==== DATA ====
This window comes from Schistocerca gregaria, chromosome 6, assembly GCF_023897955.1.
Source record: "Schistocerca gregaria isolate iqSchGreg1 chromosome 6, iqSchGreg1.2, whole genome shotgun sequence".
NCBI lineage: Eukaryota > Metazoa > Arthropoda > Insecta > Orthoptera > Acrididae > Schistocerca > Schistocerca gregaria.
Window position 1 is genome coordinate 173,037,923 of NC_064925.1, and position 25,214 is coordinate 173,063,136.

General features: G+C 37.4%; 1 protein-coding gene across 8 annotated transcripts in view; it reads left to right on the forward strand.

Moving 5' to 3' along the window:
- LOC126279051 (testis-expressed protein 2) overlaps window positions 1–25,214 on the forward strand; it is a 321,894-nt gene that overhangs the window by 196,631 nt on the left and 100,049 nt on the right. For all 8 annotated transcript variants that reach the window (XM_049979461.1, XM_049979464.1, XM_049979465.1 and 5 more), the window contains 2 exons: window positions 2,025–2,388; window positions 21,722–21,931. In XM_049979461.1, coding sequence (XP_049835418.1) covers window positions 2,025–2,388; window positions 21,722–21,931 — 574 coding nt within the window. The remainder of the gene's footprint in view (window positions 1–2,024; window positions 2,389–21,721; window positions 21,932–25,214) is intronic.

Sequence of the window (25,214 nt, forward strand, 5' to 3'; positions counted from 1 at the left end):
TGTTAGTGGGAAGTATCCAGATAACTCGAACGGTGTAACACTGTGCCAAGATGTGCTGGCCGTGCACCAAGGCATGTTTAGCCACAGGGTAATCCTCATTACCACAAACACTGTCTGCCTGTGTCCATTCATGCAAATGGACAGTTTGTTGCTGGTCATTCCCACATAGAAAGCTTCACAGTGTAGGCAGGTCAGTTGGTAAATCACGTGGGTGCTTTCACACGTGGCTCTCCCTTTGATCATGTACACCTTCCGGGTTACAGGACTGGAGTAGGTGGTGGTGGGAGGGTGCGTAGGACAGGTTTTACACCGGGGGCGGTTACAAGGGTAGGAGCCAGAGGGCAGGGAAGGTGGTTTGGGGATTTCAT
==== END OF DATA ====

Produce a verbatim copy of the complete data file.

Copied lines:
This window comes from Schistocerca gregaria, chromosome 6, assembly GCF_023897955.1.
Source record: "Schistocerca gregaria isolate iqSchGreg1 chromosome 6, iqSchGreg1.2, whole genome shotgun sequence".
NCBI lineage: Eukaryota > Metazoa > Arthropoda > Insecta > Orthoptera > Acrididae > Schistocerca > Schistocerca gregaria.
Window position 1 is genome coordinate 173,037,923 of NC_064925.1, and position 25,214 is coordinate 173,063,136.

General features: G+C 37.4%; 1 protein-coding gene across 8 annotated transcripts in view; it reads left to right on the forward strand.

Moving 5' to 3' along the window:
- LOC126279051 (testis-expressed protein 2) overlaps window positions 1–25,214 on the forward strand; it is a 321,894-nt gene that overhangs the window by 196,631 nt on the left and 100,049 nt on the right. For all 8 annotated transcript variants that reach the window (XM_049979461.1, XM_049979464.1, XM_049979465.1 and 5 more), the window contains 2 exons: window positions 2,025–2,388; window positions 21,722–21,931. In XM_049979461.1, coding sequence (XP_049835418.1) covers window positions 2,025–2,388; window positions 21,722–21,931 — 574 coding nt within the window. The remainder of the gene's footprint in view (window positions 1–2,024; window positions 2,389–21,721; window positions 21,932–25,214) is intronic.

Sequence of the window (25,214 nt, forward strand, 5' to 3'; positions counted from 1 at the left end):
TGTTAGTGGGAAGTATCCAGATAACTCGAACGGTGTAACACTGTGCCAAGATGTGCTGGCCGTGCACCAAGGCATGTTTAGCCACAGGGTAATCCTCATTACCACAAACACTGTCTGCCTGTGTCCATTCATGCAAATGGACAGTTTGTTGCTGGTCATTCCCACATAGAAAGCTTCACAGTGTAGGCAGGTCAGTTGGTAAATCACGTGGGTGCTTTCACACGTGGCTCTCCCTTTGATCATGTACACCTTCCGGGTTACAGGACTGGAGTAGGTGGTGGTGGGAGGGTGCGTAGGACAGGTTTTACACCGGGGGCGGTTACAAGGGTAGGAGCCAGAGGGCAGGGAAGGTGGTTTGGGGATTTCAT